Tyler Glasnow Has Been Settling in as a Relief Pitcher

PITTSBURGH – Pirates reliever Tyler Glasnow has put together quite an impressive string of appearances out of the bullpen over the last three weeks.

Over his last seven appearances, he’s thrown 11.2 innings and allowed just one run (0.77 ERA). Opponents are hitting just .209 off him, and he’s walked three batters while striking out 15.

It’s been impressive enough to wonder how much longer I’ll be referring to him as “Pirates reliever Tyler Glasnow,” but neither he nor the team seems to be in much of a rush when it comes to moving him from his current long relief role.

It starts with a need, and the Pirates don’t really have one in the rotation at the moment. Nick Kingham has shined in his limited opportunities in the majors. As impressive as Glasnow’s numbers in relief have been, Steven Brault’s have been even better, and it’s likely that if someone had to come out of the game to get a start, it would be him.

So the Pirates don’t really have any reason to push Glasnow back into a starting role, and there’s more to it than that. A lot of the things he’s had success doing in the bullpen might not necessarily translate to starting again.

For one, he hasn’t been particularly efficient. He’s thrown 188 pitches in those 11.2 innings, which works out to about 16 per frame. As a starter, that would project out at 97 pitches after six innings, but remember that the first couple innings of an appearance (the only ones Glasnow is getting right now) are typically the most efficient.

He’s also gone from a four-pitch mix a year ago as a starter to three pitches this season. Gone are his two-seamer (designed to help his efficiency) and his changeup (designed to help combat lefty-heavy lineups). Without the changeup, lefties are hitting .295/.367/.822 against him.

In place of the changeup, he’s added a slider that’s been a fantastic pitch as far as swing-and-miss rate goes, but he’s still mastering locating it for a strike at times, so he’s only using it about four percent of the time. What’s left has been a four-seam fastball and a curveball, both of which have done an excellent job of getting right-handers out, which is a perfectly fine state of affairs for a reliever.

Meanwhile, the Pirates back end of the bullpen has seen some tough times. Felipe Vazquez has blown three straight saves and left his outing on Sunday with forearm discomfort, before returning with 100 MPH velocity last night. Over his previous three appearances, he had a 16.21 ERA and a 5.399 WHIP. In front of him, it’s been no better as Michael Feliz has a 27.00 ERA and a 3.33 WHIP in his last four outings.

It’s unlikely that Glasnow would be asked to replicate the role of either Feliz or Vazquez, who are (mostly) one-inning relievers. But he could certainly be used in higher-leverage situations toward the back of the bullpen more frequently than he has.

It almost seems as if the Pirates’ deployment of Glasnow thus far has been as much about protecting his psyche than it has been about any kind of matchup concern. But in that regard, general manager Neal Huntington has positive things to say about Glasnow’s progress.

“Tyler has simplified some things,” Huntington said. “He’s attacked. He’s had conviction. What’s been great to see is that when he has given up hard contact, he’s come right back. In the past, he had a harder time slowing things down. He would speed things up.”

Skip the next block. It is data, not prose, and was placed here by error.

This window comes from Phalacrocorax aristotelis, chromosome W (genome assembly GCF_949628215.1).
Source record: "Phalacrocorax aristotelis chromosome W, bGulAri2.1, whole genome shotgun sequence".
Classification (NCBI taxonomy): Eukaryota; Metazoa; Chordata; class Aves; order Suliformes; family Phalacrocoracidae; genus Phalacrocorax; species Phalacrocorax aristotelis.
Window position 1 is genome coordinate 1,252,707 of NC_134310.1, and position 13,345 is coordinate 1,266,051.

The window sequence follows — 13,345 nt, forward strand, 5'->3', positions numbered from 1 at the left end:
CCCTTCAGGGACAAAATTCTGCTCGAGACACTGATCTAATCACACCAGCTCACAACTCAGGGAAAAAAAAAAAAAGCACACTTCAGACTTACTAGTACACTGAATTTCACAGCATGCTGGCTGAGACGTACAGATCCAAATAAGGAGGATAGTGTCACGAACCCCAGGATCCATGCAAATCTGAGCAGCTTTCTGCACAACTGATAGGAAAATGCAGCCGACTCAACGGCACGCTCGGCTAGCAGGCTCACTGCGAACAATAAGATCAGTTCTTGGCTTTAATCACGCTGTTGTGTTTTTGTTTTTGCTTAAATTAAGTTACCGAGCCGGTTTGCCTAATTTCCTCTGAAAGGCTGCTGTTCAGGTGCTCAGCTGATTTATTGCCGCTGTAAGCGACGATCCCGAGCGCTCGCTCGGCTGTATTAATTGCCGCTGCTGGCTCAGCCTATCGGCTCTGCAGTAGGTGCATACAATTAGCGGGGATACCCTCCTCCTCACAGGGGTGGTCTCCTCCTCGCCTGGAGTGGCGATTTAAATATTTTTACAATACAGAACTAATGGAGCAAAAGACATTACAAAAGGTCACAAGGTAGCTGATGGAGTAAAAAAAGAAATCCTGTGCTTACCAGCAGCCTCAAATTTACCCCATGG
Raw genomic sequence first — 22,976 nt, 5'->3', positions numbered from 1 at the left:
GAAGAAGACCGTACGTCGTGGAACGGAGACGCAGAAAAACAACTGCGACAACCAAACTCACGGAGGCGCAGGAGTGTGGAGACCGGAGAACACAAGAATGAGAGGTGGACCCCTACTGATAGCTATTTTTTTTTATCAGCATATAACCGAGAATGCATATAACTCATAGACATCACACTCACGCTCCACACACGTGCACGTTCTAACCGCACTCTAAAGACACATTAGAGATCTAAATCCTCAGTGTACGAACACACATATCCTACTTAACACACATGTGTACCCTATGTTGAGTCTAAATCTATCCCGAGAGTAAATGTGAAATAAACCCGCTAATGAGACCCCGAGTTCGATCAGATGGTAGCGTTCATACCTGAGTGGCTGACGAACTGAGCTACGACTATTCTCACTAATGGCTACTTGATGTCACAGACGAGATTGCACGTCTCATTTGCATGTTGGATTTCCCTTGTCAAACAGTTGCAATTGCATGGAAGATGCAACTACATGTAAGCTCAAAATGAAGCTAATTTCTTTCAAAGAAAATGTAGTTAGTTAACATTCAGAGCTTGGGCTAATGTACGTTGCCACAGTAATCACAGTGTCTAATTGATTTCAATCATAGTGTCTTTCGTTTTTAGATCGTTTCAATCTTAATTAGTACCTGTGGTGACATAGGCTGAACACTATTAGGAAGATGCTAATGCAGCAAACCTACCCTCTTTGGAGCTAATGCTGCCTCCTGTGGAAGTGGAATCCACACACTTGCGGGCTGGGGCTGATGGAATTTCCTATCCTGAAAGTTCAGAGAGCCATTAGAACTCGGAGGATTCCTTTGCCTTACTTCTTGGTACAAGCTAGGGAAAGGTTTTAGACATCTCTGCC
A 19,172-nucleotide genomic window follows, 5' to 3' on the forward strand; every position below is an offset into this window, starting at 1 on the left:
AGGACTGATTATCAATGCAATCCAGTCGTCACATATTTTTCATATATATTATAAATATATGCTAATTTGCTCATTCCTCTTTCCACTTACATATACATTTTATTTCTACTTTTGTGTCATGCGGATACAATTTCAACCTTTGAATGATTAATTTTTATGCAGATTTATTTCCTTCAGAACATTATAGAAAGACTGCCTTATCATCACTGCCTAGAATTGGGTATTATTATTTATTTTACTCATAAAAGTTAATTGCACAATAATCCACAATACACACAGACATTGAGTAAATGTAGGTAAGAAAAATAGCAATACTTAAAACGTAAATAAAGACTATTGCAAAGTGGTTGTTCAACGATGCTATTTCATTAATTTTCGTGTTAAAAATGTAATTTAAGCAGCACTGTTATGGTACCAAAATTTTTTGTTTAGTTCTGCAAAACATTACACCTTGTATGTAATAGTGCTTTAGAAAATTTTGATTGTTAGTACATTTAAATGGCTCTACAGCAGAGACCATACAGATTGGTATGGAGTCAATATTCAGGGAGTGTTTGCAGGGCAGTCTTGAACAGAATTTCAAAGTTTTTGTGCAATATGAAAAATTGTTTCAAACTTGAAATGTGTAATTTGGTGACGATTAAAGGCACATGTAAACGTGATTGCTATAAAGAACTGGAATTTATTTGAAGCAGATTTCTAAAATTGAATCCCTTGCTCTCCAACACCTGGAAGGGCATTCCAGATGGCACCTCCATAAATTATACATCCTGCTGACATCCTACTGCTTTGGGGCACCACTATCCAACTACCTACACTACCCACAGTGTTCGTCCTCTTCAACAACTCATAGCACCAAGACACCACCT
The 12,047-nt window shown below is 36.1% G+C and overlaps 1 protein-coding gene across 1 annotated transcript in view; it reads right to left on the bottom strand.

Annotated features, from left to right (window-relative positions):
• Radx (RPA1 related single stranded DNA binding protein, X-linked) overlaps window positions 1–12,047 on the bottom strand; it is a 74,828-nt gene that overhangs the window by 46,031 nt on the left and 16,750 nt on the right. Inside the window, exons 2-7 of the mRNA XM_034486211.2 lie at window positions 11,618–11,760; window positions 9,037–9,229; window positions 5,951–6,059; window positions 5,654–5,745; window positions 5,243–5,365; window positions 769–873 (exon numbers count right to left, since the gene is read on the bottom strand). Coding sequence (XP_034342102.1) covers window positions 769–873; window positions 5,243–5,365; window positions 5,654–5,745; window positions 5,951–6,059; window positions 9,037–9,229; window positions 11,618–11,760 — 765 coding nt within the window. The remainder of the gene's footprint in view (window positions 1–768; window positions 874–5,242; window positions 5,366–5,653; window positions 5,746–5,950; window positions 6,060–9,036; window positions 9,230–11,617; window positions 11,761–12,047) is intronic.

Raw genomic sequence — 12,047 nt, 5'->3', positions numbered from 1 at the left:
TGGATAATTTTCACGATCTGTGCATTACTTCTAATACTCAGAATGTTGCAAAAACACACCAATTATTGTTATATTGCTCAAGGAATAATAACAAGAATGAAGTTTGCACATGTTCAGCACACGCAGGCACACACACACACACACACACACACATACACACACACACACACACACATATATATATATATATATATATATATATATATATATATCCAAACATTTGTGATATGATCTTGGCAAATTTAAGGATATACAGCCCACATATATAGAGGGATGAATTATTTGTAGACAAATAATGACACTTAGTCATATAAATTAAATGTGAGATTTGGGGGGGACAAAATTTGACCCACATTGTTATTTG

Manager Clint Hurdle, though, cautioned being in any kind of rush to push Glasnow out of a role that he’s been pretty comfortable and successful in.

“He’s shown a consistency to get outs for the first time in his major league career,” Hurdle said. “So let’s start there and I think that’s what’s important, because as a society, as soon as someone gets a little bit of something, we want more. And you know, the game doesn’t work that way. Fantasy baseball does.”

As far as Glasnow goes, he’s made a conscious effort not to think about any kind of bigger picture or worry about what he’s working toward. He’s just focusing on getting outs when he’s called upon and letting the rest of the chips fall where they may.

“I think once you start doing that, that’s when baseball kind of slaps you in the face,” he said. “I’m honestly — it’s cliché — but I’m trying to live in the moment right now. Pitch whenever I can, and I’ve been pitching a little bit more frequently, which I really like.”

Pitching more often is something a reliever would like, though, right?

“It’s been what, seven, eight weeks?” he said. “Yeah, I feel more like a reliever now.”

It seems like the combination of team needs and the way Glasnow has had his success are certainly pushing him in that direction.

  • I think TG will be in the bullpen for at least 2 more months, maybe the rest of the year. If he really progresses with the things he is working on, he might go to the rotation. Otherwise they can wait until next year.

  • jamminjoe66
    May 30, 2018 11:07 am

    Hurdle needs to go, he sounds as stupid as Maddon trying justify dirty plays from his players.
    Hurdle quote when asked why Meadows wasn’t in starting line-up:
    You know we’re 2 – 5 with him in starting line-up. Luke Meadows wasn’t doing his part.
    Glasnow has had the look of a deer caught in headlights in the past, he hasn’t had that look for awhile now, but Hurdle keeps running everyone else out there with a lead & watching it get blown. Shower it off & watch it again.
    He’s still running Serpico our there on a regular basis. It’s nauseating watching him play.
    Kids come up from minors hitting & when Hurdle gets his influence over them they stop. Bell, Polanco, Frazier…. he can’t seem to fix any of them.
    Get rid of Hurdle!!!
    Rant over

  • Wabbit_Season
    May 30, 2018 11:07 am

    I think you stretch out TG and when he comes in for long relief you let him pitch 4 innings or something like that.